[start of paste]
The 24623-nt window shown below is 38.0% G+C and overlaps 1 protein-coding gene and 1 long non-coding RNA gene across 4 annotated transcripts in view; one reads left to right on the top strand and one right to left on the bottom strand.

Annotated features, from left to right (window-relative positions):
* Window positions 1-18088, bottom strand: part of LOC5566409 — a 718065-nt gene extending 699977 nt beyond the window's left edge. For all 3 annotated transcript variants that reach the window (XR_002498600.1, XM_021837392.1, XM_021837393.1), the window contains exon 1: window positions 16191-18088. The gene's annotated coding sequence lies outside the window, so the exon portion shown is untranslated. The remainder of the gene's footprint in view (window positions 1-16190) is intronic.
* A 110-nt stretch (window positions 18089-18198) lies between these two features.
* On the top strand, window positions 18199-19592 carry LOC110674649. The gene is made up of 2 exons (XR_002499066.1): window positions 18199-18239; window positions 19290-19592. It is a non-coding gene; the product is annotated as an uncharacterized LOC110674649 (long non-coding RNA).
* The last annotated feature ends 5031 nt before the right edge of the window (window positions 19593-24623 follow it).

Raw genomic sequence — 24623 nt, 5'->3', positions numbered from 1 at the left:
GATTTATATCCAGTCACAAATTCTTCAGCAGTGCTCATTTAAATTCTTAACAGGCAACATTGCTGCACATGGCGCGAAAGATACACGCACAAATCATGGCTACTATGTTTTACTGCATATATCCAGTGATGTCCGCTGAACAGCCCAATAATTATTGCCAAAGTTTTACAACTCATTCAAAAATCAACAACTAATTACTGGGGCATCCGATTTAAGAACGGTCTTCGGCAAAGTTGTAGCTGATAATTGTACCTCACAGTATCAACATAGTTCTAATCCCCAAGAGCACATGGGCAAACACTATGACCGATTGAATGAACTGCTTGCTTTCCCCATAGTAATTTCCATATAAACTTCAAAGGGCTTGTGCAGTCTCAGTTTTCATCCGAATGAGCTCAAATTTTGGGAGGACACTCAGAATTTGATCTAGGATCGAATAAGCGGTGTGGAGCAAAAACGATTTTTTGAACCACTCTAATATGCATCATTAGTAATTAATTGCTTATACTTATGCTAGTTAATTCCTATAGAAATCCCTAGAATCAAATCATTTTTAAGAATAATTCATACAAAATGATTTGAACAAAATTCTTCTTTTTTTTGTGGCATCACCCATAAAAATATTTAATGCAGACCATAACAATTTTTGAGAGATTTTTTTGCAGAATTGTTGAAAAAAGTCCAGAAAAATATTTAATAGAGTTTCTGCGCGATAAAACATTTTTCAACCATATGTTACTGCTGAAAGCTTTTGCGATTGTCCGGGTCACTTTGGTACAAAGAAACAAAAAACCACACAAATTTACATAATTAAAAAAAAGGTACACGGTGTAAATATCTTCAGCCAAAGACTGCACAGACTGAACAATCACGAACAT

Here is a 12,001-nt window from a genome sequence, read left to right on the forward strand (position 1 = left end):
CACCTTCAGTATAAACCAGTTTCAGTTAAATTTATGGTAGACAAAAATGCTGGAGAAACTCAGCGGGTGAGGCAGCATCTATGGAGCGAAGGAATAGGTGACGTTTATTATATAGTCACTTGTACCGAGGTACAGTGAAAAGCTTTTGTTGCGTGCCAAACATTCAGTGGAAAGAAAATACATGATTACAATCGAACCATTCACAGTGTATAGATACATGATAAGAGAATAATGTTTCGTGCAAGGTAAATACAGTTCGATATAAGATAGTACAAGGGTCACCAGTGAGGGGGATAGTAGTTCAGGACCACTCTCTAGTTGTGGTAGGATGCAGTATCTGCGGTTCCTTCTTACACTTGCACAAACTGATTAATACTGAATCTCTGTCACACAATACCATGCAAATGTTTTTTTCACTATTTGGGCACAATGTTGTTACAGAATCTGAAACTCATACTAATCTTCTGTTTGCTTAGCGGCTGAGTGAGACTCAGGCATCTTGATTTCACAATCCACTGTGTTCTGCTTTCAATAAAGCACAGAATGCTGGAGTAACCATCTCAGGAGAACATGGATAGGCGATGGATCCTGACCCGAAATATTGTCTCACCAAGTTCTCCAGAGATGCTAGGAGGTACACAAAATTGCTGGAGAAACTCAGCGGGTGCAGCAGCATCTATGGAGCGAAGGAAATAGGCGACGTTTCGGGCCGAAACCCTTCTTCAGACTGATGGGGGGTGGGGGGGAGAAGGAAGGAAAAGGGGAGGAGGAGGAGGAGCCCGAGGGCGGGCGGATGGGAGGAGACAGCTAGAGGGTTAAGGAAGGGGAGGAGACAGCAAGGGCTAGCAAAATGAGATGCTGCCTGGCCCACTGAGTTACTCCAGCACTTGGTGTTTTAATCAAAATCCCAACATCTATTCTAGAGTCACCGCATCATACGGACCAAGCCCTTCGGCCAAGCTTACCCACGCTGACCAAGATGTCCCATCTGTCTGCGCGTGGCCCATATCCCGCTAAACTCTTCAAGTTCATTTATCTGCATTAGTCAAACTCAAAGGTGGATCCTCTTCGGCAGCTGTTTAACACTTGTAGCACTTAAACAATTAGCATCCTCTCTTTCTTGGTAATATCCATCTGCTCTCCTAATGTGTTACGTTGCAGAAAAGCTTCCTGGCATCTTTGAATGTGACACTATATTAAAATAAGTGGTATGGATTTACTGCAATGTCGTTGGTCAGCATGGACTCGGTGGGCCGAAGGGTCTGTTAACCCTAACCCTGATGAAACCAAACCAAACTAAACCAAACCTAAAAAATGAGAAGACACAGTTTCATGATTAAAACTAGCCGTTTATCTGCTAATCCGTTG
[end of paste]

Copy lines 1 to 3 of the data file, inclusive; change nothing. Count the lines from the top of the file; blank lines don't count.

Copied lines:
The 24623-nt window shown below is 38.0% G+C and overlaps 1 protein-coding gene and 1 long non-coding RNA gene across 4 annotated transcripts in view; one reads left to right on the top strand and one right to left on the bottom strand.

Annotated features, from left to right (window-relative positions):
* Window positions 1-18088, bottom strand: part of LOC5566409 — a 718065-nt gene extending 699977 nt beyond the window's left edge. For all 3 annotated transcript variants that reach the window (XR_002498600.1, XM_021837392.1, XM_021837393.1), the window contains exon 1: window positions 16191-18088. The gene's annotated coding sequence lies outside the window, so the exon portion shown is untranslated. The remainder of the gene's footprint in view (window positions 1-16190) is intronic.